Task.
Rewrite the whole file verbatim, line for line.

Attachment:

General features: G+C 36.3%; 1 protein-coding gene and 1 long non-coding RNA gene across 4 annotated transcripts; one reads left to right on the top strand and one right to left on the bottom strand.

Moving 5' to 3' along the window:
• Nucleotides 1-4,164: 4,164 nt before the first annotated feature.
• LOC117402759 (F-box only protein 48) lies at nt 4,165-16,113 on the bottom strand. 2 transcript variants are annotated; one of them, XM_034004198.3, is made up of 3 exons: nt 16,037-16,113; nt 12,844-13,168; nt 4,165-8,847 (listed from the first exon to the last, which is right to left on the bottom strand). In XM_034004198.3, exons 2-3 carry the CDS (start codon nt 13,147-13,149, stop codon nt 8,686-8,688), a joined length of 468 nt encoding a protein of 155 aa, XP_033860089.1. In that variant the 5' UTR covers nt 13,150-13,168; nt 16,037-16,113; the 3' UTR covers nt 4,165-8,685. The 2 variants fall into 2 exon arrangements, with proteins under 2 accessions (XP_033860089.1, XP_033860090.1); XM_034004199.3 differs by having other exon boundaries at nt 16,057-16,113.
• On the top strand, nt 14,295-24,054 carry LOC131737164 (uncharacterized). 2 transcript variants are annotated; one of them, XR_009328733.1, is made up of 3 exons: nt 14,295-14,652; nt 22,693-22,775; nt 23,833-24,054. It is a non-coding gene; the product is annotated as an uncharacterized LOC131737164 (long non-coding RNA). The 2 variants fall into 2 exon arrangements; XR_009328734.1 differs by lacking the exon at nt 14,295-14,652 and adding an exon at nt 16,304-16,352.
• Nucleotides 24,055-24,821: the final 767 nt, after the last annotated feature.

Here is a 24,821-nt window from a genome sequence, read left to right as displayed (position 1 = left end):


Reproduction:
General features: G+C 36.3%; 1 protein-coding gene and 1 long non-coding RNA gene across 4 annotated transcripts; one reads left to right on the top strand and one right to left on the bottom strand.

Moving 5' to 3' along the window:
• Nucleotides 1-4,164: 4,164 nt before the first annotated feature.
• LOC117402759 (F-box only protein 48) lies at nt 4,165-16,113 on the bottom strand. 2 transcript variants are annotated; one of them, XM_034004198.3, is made up of 3 exons: nt 16,037-16,113; nt 12,844-13,168; nt 4,165-8,847 (listed from the first exon to the last, which is right to left on the bottom strand). In XM_034004198.3, exons 2-3 carry the CDS (start codon nt 13,147-13,149, stop codon nt 8,686-8,688), a joined length of 468 nt encoding a protein of 155 aa, XP_033860089.1. In that variant the 5' UTR covers nt 13,150-13,168; nt 16,037-16,113; the 3' UTR covers nt 4,165-8,685. The 2 variants fall into 2 exon arrangements, with proteins under 2 accessions (XP_033860089.1, XP_033860090.1); XM_034004199.3 differs by having other exon boundaries at nt 16,057-16,113.
• On the top strand, nt 14,295-24,054 carry LOC131737164 (uncharacterized). 2 transcript variants are annotated; one of them, XR_009328733.1, is made up of 3 exons: nt 14,295-14,652; nt 22,693-22,775; nt 23,833-24,054. It is a non-coding gene; the product is annotated as an uncharacterized LOC131737164 (long non-coding RNA). The 2 variants fall into 2 exon arrangements; XR_009328734.1 differs by lacking the exon at nt 14,295-14,652 and adding an exon at nt 16,304-16,352.
• Nucleotides 24,055-24,821: the final 767 nt, after the last annotated feature.

Here is a 24,821-nt window from a genome sequence, read left to right as displayed (position 1 = left end):